Henry IV Part 2: by Shakespeare - Summary

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      Henry IV Part Two, Probably first published in a censored Quart in 1600. Modern editors collate this text with that in the First Folio of 1623. The play covers, in a highly compressed form, the period from the Battle of Shrewsbury to Henry IV’s death in 1413. After his triumph at Shrewsbury, Prince Hal has returned to the riotous company of Falstaff and his cronies, but takes up anns when the rebel forces gather again. Falstaff, recruiting in the Cotswolds, finds a welcome with Justice Shallow, with whom, in his youth, he ‘heard the chimes at midnight. Prince John, younger son of Hemy IV, persuades the rebels to disperse their army and then arrests the leaders for high treason. The dying King hears of this successful campaign. He falls asleep with the crown beside him, and Prince Hal, thinking him dead, holds the crown that will be his. They are reconciled, and the feeble King advises his son to unite England by undertaking a foreign campaign.

      Overjoyed to hear of Hal’s succession, Fal-staff boasts of his future under the new King, but the transformed Henry V spurns him in public during his coronation procession.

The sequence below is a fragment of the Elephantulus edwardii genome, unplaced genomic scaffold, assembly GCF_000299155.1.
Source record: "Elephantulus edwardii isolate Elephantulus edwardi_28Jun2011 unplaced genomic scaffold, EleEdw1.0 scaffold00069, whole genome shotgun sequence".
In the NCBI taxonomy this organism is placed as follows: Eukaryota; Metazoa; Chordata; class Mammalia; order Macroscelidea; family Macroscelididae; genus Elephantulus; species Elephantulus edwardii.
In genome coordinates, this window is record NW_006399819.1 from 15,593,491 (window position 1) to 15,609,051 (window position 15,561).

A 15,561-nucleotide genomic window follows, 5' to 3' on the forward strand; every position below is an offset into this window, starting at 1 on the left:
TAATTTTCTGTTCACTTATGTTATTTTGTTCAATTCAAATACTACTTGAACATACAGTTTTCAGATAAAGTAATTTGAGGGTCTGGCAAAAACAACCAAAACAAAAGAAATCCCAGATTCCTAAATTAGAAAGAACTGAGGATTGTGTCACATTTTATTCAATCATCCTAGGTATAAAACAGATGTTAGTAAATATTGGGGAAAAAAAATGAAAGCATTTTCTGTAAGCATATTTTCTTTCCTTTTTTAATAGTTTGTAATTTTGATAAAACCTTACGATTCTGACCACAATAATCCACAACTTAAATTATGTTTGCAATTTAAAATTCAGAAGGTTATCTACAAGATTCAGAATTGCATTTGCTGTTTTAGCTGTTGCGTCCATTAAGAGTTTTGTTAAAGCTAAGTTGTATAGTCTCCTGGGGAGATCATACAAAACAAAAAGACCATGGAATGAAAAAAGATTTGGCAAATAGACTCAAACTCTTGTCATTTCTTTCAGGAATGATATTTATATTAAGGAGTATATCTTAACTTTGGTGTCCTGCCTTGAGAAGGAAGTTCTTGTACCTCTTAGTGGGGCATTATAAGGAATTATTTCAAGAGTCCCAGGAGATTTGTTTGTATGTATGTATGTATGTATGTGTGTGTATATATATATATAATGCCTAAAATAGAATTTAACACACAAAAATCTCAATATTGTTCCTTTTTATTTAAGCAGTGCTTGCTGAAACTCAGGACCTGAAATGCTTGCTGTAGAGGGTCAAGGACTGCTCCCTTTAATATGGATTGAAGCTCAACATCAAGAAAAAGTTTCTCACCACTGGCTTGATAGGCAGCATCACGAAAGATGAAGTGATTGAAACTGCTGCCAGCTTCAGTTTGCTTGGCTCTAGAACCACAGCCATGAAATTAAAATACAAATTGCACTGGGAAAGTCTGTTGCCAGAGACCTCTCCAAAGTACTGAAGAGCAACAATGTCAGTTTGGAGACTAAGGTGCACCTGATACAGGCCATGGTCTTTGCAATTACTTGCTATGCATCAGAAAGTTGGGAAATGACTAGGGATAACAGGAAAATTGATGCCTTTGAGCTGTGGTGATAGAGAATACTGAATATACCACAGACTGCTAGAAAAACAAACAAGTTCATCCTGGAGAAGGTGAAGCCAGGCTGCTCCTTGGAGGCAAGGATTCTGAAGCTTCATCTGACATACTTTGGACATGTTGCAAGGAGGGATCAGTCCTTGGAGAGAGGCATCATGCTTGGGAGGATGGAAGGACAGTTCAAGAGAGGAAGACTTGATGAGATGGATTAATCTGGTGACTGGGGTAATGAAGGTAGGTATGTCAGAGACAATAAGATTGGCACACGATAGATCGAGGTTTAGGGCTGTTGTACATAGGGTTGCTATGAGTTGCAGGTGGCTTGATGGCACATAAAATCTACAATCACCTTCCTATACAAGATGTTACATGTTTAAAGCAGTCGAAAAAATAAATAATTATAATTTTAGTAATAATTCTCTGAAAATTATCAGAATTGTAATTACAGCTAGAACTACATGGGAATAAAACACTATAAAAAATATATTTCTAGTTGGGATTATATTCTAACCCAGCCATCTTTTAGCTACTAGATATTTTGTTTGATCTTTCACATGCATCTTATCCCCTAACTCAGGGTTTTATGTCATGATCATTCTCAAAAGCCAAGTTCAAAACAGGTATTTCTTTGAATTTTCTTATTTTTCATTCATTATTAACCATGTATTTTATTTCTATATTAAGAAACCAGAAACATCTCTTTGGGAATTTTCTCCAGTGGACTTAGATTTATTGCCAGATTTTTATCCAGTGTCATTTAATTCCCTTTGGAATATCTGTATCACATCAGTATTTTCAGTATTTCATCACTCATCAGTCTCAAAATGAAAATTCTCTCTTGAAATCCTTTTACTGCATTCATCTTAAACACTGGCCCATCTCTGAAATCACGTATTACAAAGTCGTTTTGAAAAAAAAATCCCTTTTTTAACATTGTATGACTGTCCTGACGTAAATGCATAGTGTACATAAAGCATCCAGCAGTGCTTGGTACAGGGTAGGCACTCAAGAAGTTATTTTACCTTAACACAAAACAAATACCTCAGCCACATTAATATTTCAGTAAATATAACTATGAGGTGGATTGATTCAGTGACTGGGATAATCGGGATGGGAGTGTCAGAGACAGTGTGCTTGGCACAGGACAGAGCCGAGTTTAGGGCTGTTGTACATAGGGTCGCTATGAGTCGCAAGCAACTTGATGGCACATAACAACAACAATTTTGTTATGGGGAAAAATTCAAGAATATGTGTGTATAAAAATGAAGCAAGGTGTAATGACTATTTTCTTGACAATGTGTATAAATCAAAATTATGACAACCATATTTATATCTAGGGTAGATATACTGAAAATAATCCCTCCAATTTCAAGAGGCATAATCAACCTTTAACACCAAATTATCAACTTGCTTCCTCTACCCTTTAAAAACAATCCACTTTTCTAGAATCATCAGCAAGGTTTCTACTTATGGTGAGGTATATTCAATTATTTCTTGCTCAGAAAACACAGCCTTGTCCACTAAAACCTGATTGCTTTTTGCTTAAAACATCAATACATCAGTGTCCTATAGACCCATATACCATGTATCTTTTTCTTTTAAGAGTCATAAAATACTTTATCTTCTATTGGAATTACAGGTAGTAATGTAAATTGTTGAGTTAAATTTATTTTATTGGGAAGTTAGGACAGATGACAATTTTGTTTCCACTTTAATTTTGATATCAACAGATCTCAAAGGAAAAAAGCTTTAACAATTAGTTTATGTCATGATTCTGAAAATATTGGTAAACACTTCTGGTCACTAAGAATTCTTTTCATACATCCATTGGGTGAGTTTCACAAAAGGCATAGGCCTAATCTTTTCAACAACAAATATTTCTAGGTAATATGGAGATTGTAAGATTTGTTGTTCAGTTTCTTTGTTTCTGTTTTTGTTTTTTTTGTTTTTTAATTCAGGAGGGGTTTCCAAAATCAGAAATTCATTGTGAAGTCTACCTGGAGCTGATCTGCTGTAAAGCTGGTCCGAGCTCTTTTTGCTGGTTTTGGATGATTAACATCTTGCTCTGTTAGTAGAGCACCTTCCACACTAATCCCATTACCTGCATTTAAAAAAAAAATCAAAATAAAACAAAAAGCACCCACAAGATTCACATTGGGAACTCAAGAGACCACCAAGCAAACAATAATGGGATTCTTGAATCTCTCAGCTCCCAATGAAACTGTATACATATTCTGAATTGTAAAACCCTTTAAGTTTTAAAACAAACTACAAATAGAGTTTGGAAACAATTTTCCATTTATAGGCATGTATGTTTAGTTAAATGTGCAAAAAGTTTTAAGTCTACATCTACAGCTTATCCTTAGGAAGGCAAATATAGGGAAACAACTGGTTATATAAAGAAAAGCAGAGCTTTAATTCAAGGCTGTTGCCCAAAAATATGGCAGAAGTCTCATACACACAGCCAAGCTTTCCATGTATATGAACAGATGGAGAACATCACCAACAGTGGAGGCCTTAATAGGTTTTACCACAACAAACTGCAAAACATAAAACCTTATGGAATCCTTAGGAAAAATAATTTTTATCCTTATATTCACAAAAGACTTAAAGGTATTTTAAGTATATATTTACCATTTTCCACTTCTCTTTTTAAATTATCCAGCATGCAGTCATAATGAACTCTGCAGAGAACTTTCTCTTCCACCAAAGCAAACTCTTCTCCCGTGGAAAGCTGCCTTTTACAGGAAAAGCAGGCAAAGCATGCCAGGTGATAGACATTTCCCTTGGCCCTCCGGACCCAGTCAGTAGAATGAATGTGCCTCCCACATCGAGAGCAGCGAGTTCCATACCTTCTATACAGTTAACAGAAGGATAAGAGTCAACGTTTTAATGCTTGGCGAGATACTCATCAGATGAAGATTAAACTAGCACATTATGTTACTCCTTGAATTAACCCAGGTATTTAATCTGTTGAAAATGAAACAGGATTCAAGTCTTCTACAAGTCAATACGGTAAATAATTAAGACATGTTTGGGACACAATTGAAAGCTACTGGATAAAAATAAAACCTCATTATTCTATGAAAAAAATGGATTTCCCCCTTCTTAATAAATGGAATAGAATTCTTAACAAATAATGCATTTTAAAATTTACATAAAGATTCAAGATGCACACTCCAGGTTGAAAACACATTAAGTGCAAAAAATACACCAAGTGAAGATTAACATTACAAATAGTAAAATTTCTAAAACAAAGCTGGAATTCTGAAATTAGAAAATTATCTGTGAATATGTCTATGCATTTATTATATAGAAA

The two parts of Henry IV are an extraordinary achievements. The bare bones of the old-fashioned chronicle play are fleshed out with the riches of what is almost social history. Hotspur is a hero whose home life is that of a benevolent merchant. Falstaff is both knight and vagabond, a vital link for the future king between the court he knows and the submerged life of London’s back streets. Falstaff’s trip into the Cotswolds introduces yet another layer of English life, that of rural culture. And Shakespeare has found a different language for each of the social strata he exhibits. So popular was the magnificent creation of Falstaff that he had to write The Merry Wives of Windsor to satisfy popular demand. This is fair evidence of the great contemporary popularity of Henry IV.

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